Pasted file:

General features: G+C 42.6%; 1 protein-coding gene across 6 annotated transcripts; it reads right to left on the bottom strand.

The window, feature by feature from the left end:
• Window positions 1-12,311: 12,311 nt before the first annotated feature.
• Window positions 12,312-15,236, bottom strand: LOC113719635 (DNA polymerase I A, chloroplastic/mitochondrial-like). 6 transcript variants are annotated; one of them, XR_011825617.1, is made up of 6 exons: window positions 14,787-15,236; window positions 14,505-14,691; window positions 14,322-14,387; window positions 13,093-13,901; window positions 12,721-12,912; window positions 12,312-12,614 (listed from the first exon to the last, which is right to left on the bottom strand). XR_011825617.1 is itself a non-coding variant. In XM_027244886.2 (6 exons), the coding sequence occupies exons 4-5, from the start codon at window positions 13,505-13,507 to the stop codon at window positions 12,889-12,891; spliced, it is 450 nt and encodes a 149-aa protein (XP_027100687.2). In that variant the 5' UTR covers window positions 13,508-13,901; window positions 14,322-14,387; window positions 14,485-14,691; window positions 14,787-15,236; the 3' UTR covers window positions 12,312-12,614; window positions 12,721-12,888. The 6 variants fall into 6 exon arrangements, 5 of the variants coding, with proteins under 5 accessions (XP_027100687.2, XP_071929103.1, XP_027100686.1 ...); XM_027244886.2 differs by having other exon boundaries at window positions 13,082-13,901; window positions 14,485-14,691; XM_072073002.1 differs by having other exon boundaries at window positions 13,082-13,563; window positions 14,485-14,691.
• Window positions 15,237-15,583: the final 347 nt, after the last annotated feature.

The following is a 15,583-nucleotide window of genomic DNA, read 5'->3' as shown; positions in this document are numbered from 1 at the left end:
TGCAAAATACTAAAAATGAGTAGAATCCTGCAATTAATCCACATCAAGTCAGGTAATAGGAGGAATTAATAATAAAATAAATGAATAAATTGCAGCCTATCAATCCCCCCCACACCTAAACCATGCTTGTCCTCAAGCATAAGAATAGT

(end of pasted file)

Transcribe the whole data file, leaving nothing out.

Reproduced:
General features: G+C 42.6%; 1 protein-coding gene across 6 annotated transcripts; it reads right to left on the bottom strand.

The window, feature by feature from the left end:
• Window positions 1-12,311: 12,311 nt before the first annotated feature.
• Window positions 12,312-15,236, bottom strand: LOC113719635 (DNA polymerase I A, chloroplastic/mitochondrial-like). 6 transcript variants are annotated; one of them, XR_011825617.1, is made up of 6 exons: window positions 14,787-15,236; window positions 14,505-14,691; window positions 14,322-14,387; window positions 13,093-13,901; window positions 12,721-12,912; window positions 12,312-12,614 (listed from the first exon to the last, which is right to left on the bottom strand). XR_011825617.1 is itself a non-coding variant. In XM_027244886.2 (6 exons), the coding sequence occupies exons 4-5, from the start codon at window positions 13,505-13,507 to the stop codon at window positions 12,889-12,891; spliced, it is 450 nt and encodes a 149-aa protein (XP_027100687.2). In that variant the 5' UTR covers window positions 13,508-13,901; window positions 14,322-14,387; window positions 14,485-14,691; window positions 14,787-15,236; the 3' UTR covers window positions 12,312-12,614; window positions 12,721-12,888. The 6 variants fall into 6 exon arrangements, 5 of the variants coding, with proteins under 5 accessions (XP_027100687.2, XP_071929103.1, XP_027100686.1 ...); XM_027244886.2 differs by having other exon boundaries at window positions 13,082-13,901; window positions 14,485-14,691; XM_072073002.1 differs by having other exon boundaries at window positions 13,082-13,563; window positions 14,485-14,691.
• Window positions 15,237-15,583: the final 347 nt, after the last annotated feature.

The following is a 15,583-nucleotide window of genomic DNA, read 5'->3' as shown; positions in this document are numbered from 1 at the left end:
TGCAAAATACTAAAAATGAGTAGAATCCTGCAATTAATCCACATCAAGTCAGGTAATAGGAGGAATTAATAATAAAATAAATGAATAAATTGCAGCCTATCAATCCCCCCCACACCTAAACCATGCTTGTCCTCAAGCATAAGAATAGT